Fed up Sermo docs draft manifesto
“There's a sense of revolution in this,” said Dr. Daniel Palestrant, founder and CEO of the physician social networking site, which boasts around 70,000 members. “It's doctors coming together for the first time, voicing discontent with the representation they've had to date and making it clear to the public that the quality of care is going to be suffering based on some of these outside forces.”
The “Open Letter from America's Physicians,” hosted at doctorsunite.org, blames “The insurance industry's undue authority and oppressive control over healthcare processes,” “Excessive and misguided government regulation” and “The practice of defensive medicine in response to a harmful and costly legal environment” for America's healthcare crisis, and vows: “We, the physicians of the United States, will no longer remain silent. We will not tolerate a healthcare system where those without medical expertise or genuine interest in our patients' health have absolute control.”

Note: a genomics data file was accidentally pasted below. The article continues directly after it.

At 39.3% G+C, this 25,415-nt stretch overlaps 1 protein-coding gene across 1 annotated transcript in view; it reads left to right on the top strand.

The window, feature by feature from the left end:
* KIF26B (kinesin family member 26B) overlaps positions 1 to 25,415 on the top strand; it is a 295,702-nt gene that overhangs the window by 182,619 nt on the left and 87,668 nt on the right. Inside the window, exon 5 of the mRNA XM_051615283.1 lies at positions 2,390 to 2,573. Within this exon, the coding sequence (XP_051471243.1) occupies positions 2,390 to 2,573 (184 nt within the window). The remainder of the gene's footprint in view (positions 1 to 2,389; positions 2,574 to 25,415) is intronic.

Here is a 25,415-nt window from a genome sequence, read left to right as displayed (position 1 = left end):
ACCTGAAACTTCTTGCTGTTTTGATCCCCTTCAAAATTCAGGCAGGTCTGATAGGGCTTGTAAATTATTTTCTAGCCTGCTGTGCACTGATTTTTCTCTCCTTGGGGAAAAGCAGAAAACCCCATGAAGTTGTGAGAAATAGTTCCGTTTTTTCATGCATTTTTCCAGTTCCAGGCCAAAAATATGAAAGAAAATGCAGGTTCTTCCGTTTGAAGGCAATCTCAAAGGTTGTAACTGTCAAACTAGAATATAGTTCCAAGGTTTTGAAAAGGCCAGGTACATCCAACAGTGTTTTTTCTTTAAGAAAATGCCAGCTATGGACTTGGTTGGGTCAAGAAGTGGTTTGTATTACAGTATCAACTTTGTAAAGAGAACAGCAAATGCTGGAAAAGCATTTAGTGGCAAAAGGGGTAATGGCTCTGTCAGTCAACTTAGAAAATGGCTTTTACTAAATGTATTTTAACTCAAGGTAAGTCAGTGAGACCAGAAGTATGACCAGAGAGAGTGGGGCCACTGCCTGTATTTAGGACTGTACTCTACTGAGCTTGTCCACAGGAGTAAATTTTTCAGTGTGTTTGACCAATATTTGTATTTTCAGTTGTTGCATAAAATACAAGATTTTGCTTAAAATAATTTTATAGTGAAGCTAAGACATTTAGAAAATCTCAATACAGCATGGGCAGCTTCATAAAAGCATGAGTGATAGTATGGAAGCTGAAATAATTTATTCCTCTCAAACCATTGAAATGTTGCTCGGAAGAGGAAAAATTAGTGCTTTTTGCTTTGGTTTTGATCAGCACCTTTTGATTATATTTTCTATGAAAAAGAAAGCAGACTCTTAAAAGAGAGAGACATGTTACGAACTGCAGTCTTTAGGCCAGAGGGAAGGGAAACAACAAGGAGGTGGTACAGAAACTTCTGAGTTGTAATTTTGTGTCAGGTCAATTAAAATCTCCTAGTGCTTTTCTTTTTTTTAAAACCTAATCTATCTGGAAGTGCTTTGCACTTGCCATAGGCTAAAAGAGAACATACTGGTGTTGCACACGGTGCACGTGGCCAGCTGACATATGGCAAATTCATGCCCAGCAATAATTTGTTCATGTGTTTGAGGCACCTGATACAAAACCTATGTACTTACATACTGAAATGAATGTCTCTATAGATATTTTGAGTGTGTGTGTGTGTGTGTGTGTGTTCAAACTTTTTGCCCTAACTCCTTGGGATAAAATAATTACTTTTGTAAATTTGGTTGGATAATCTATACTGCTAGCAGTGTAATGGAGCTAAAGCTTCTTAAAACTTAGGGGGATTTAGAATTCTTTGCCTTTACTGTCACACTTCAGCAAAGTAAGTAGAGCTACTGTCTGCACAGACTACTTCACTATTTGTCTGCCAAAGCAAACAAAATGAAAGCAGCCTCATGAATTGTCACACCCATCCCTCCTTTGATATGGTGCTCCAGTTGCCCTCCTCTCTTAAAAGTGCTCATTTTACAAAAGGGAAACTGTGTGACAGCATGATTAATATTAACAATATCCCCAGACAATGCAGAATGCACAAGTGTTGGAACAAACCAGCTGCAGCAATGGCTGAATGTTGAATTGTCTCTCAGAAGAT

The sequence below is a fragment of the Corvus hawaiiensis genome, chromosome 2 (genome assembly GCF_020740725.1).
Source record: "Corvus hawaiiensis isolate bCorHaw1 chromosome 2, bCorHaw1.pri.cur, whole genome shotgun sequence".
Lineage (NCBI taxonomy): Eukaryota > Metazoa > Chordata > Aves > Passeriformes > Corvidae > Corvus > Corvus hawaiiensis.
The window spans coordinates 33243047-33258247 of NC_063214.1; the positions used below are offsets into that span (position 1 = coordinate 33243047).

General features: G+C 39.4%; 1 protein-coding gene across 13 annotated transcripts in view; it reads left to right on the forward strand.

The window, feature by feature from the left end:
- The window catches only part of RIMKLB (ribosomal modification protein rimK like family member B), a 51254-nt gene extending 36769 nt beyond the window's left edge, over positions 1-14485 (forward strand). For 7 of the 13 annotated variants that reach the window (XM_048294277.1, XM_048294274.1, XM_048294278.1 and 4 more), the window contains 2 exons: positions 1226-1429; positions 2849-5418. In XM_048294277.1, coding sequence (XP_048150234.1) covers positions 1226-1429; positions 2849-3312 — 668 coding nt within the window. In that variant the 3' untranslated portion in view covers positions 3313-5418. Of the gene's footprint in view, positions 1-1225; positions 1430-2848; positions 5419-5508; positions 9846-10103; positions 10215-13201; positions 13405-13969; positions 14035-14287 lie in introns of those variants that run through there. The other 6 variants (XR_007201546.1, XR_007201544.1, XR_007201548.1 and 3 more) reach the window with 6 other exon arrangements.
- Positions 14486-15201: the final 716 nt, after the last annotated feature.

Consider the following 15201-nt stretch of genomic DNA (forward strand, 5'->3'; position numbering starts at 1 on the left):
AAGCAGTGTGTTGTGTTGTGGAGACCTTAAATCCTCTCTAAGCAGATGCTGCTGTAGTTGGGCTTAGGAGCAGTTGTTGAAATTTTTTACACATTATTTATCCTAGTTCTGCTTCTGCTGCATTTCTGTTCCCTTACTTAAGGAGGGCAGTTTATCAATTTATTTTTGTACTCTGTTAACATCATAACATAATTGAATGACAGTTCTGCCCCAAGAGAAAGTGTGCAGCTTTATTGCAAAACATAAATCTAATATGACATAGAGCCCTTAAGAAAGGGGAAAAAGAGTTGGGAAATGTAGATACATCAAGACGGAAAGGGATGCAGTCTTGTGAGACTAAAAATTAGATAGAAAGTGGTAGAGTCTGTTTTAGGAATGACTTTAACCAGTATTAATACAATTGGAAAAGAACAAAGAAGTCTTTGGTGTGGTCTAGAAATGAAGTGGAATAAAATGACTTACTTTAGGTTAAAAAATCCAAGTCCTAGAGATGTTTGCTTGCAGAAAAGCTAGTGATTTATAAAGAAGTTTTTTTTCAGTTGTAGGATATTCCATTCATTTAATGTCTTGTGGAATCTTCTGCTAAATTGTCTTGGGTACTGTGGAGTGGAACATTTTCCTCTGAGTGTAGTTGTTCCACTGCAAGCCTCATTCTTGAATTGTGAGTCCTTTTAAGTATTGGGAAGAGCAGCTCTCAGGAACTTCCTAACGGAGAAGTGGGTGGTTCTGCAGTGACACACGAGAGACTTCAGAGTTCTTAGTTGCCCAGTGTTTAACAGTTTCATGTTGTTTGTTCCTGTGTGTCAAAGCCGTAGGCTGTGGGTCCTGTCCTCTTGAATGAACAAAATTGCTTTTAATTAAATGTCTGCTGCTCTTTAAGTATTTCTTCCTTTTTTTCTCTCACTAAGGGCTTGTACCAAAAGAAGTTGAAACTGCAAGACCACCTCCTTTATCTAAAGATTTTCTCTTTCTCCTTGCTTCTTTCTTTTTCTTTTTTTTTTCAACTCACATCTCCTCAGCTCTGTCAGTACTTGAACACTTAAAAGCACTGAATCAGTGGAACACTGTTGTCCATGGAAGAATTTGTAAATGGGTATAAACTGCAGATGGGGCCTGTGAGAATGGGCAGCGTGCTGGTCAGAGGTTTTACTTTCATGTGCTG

Once the letter has 10,000 signatures, its sponsors plan to take out newspaper ads. A “very large New York ad agency” (Sermo wouldn't say which) has volunteered $1 million in services to the effort. Members are also setting up action committees to strategize around issues including mediation, care contracts with patients and working with insurers, said Palestrant, who added that “the community is also talking about declining third-party insurance and becoming more proactive about how we allow insurers to dictate patient care.”
Sermo's management had no part in prompting the letter, but agreed with its drafters to publicize it once the number of signatures crossed the 5,000 mark – which it did just as legislation mandating deep cuts in compensation for Medicare claims was moving through Congress.
“Timing is everything,” said Palestrant, “and we could not have imagined the timing would work out this way.” The legislation, which would slash Medicare compensation by 10%, stalled in the Senate but will be taken up after the Fourth of July recess.
“It's a very basic set of principles, but the idea is that if doctors unite behind this, it could get critical mass and start a movement,” said Palestrant. The letter came out of a discussion on the site that began last year. “There was a lot of debate and discussion, but in time, we started to see leaders emerge and a process develop. The community self-organized into a committee with leaders and proponents and antagonists, and two or three months later, out pops this very straightforward letter.”